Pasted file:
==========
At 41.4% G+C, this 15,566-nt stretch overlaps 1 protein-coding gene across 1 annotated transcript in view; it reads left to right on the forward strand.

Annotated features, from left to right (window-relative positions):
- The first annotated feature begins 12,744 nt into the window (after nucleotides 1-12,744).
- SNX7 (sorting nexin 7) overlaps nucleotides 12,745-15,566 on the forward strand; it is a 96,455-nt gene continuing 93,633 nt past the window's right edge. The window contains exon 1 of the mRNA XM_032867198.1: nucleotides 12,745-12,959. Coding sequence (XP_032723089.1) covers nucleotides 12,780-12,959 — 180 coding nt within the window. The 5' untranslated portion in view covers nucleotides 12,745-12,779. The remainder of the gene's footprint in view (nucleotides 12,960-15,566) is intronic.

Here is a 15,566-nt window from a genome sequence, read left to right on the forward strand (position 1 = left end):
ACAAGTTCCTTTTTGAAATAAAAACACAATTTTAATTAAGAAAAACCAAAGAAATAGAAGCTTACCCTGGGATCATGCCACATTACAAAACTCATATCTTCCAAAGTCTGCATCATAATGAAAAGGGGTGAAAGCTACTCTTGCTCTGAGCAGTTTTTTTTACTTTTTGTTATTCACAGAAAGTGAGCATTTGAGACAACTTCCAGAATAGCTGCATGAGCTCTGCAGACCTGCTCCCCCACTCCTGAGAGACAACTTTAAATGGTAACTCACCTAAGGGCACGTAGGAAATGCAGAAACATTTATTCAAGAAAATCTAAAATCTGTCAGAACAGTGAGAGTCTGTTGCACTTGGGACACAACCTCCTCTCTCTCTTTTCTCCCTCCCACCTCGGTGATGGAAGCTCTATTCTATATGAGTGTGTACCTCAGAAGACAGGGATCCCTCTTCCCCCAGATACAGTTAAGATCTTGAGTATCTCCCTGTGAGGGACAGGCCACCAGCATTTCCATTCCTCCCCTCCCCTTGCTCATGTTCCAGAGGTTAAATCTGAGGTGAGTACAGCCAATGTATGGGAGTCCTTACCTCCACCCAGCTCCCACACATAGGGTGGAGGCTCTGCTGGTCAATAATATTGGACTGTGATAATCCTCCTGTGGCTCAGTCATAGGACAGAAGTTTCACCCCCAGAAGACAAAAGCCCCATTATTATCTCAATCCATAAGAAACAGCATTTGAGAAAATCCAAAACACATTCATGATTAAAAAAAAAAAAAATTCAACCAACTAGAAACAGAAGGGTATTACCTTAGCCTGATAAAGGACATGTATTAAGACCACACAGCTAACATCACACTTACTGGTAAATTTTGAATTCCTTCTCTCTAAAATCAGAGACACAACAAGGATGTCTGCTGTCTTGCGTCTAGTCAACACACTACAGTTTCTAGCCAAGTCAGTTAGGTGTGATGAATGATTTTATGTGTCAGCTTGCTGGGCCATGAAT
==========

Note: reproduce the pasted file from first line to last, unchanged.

At 41.4% G+C, this 15,566-nt stretch overlaps 1 protein-coding gene across 1 annotated transcript in view; it reads left to right on the forward strand.

Annotated features, from left to right (window-relative positions):
- The first annotated feature begins 12,744 nt into the window (after nucleotides 1-12,744).
- SNX7 (sorting nexin 7) overlaps nucleotides 12,745-15,566 on the forward strand; it is a 96,455-nt gene continuing 93,633 nt past the window's right edge. The window contains exon 1 of the mRNA XM_032867198.1: nucleotides 12,745-12,959. Coding sequence (XP_032723089.1) covers nucleotides 12,780-12,959 — 180 coding nt within the window. The 5' untranslated portion in view covers nucleotides 12,745-12,779. The remainder of the gene's footprint in view (nucleotides 12,960-15,566) is intronic.

Here is a 15,566-nt window from a genome sequence, read left to right on the forward strand (position 1 = left end):
ACAAGTTCCTTTTTGAAATAAAAACACAATTTTAATTAAGAAAAACCAAAGAAATAGAAGCTTACCCTGGGATCATGCCACATTACAAAACTCATATCTTCCAAAGTCTGCATCATAATGAAAAGGGGTGAAAGCTACTCTTGCTCTGAGCAGTTTTTTTTACTTTTTGTTATTCACAGAAAGTGAGCATTTGAGACAACTTCCAGAATAGCTGCATGAGCTCTGCAGACCTGCTCCCCCACTCCTGAGAGACAACTTTAAATGGTAACTCACCTAAGGGCACGTAGGAAATGCAGAAACATTTATTCAAGAAAATCTAAAATCTGTCAGAACAGTGAGAGTCTGTTGCACTTGGGACACAACCTCCTCTCTCTCTTTTCTCCCTCCCACCTCGGTGATGGAAGCTCTATTCTATATGAGTGTGTACCTCAGAAGACAGGGATCCCTCTTCCCCCAGATACAGTTAAGATCTTGAGTATCTCCCTGTGAGGGACAGGCCACCAGCATTTCCATTCCTCCCCTCCCCTTGCTCATGTTCCAGAGGTTAAATCTGAGGTGAGTACAGCCAATGTATGGGAGTCCTTACCTCCACCCAGCTCCCACACATAGGGTGGAGGCTCTGCTGGTCAATAATATTGGACTGTGATAATCCTCCTGTGGCTCAGTCATAGGACAGAAGTTTCACCCCCAGAAGACAAAAGCCCCATTATTATCTCAATCCATAAGAAACAGCATTTGAGAAAATCCAAAACACATTCATGATTAAAAAAAAAAAAAATTCAACCAACTAGAAACAGAAGGGTATTACCTTAGCCTGATAAAGGACATGTATTAAGACCACACAGCTAACATCACACTTACTGGTAAATTTTGAATTCCTTCTCTCTAAAATCAGAGACACAACAAGGATGTCTGCTGTCTTGCGTCTAGTCAACACACTACAGTTTCTAGCCAAGTCAGTTAGGTGTGATGAATGATTTTATGTGTCAGCTTGCTGGGCCATGAAT